You just can’t get away from it these days… I’m talking about SPAM!

I know, spam sucks. And spam in your Google Analytics reports sucks even more because you often don’t even know it’s there. It’s just hiding in the background, skewing your numbers.

It’s also pretty weird. How did it even get there? Is my site hacked!?!

No! Google Analytics spam does NOT mean your shop has been hacked.

What is this stupid stuff?

“Referral spam” is when useless, fake or malicious websites show up as having sent traffic to your site. They haven’t. At least not real people visitors.

Head over to your All Referrals report in Analytics. You might notice that some of your largest “referrers” are kinda weird. Here’s what mine were a few years ago, before I applied this filter:

How to find the All Referrals report and what sites to look for.

Not one of these sites had a genuine link to my shop.

How to tell if a referrer is spam

Look for referrers that talk about seo, free things for your website or end in .xyz. DO NOT VISIT THESE WEBSITES.

Other spam pretends to come from big sites like Huffington Post!

Even if you can’t tell what’s spam, this technique will stop it 🙂

The main way that spam gets into your account is through “ghost referrals”. This “traffic” is sent straight to Google Analytics and nothing (not even a bot) visits your site. This doesn’t mean your GA account has been hacked.

It’s just like telemarketers calling random-generated phone numbers.

Here are two steps to solving Google Analytics spam:

EASY: Turn on Google Analytics bot filtering

If you only do one step, do this one! This will deal with 90% of the spam to your account.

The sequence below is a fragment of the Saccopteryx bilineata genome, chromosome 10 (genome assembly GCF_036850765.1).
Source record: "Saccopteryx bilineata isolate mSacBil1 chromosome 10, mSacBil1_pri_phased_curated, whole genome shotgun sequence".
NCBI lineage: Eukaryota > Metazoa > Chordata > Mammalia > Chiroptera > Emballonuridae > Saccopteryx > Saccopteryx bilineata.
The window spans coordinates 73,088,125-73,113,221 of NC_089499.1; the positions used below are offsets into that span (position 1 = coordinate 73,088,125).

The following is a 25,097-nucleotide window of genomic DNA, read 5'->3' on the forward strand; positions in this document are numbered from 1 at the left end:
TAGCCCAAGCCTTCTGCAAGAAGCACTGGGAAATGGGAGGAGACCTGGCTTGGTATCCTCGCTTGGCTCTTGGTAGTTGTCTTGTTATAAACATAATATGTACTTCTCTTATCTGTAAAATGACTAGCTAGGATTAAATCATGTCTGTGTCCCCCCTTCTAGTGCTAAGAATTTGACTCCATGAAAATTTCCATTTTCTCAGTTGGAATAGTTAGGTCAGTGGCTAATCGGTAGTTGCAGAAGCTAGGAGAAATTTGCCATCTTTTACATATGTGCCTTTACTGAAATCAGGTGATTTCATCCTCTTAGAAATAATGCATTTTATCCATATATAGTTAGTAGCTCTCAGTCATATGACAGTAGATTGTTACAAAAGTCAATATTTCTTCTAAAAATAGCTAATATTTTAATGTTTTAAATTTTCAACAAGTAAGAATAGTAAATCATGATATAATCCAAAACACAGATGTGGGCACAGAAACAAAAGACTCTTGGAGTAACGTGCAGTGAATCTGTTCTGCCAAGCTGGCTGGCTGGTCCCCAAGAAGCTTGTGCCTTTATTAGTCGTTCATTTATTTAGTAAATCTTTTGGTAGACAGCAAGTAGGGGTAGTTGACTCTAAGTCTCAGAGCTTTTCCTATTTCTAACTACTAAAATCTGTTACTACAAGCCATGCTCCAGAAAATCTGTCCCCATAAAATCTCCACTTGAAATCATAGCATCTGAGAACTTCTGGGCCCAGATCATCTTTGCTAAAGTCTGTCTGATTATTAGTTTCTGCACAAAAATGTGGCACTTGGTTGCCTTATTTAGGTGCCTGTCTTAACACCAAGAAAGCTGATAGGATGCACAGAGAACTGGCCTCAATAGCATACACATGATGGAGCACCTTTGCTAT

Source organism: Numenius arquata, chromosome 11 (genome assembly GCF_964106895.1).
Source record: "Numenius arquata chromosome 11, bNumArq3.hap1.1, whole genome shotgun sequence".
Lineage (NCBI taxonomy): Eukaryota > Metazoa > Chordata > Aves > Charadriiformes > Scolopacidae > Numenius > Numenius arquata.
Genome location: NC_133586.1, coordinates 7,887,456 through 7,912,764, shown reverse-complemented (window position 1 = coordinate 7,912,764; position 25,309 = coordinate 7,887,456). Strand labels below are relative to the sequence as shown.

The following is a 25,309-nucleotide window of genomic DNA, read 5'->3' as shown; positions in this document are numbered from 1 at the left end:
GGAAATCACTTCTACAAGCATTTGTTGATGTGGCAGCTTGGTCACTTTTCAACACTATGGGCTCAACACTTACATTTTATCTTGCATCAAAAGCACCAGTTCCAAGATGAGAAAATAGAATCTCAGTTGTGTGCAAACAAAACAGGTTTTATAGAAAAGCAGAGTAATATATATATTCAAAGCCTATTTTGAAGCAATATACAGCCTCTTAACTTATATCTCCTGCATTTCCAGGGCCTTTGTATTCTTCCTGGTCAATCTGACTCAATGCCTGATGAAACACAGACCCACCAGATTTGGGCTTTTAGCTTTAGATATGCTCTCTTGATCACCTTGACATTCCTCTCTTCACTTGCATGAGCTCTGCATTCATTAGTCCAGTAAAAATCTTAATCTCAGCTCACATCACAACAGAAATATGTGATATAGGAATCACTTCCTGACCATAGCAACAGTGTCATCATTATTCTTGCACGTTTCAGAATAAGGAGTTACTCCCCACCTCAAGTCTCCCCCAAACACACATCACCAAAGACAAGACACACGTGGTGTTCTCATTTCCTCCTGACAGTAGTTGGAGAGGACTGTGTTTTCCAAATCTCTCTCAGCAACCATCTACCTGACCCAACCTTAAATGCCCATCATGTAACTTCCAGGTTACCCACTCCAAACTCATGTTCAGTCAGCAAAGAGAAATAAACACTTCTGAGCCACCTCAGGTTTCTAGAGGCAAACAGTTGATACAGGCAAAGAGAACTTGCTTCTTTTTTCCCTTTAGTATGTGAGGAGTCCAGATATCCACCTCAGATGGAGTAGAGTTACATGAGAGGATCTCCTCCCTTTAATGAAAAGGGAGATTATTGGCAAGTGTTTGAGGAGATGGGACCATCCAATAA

1. Head to the Admin section of Google Analytics.
  2. Select the right Account and Property for your Etsy shop, from the dropdowns.
  3. Select your “All Web Site Data” View and open View Settings.
  1. Scroll to the bottom and tick the box that says “Exclude all hits from known bots and spiders”
  2. Save it
  3. Do the same with your “Test View”

Advanced: Only allow traffic that’s actually visited your website

This configuration might feel a bit complicated. As long as you’ve turned on bot filtering, your account should not get very much spam at all! Feel free to skip it if you prefer.

Ghost Referrals are so easy to detect! This makes them really really easy to remove: we’re going to create a filter to only include traffic we know is safe.

Put simply: ghost referrals don’t know the domain name of the website they’re supposedly “visiting”, so when Google Analytics asks for that information, they make something up or leave it blank.

1. Prepare a list of all your domains

The domain for your shop is the part that ends in “.com” (or similar, depending on your country).

On Etsy? Easy – your domain is “”. Skip down to create the filter now.

To create this filter, you need to know every domain that can run your Google Analytics code.

How many domains do you have?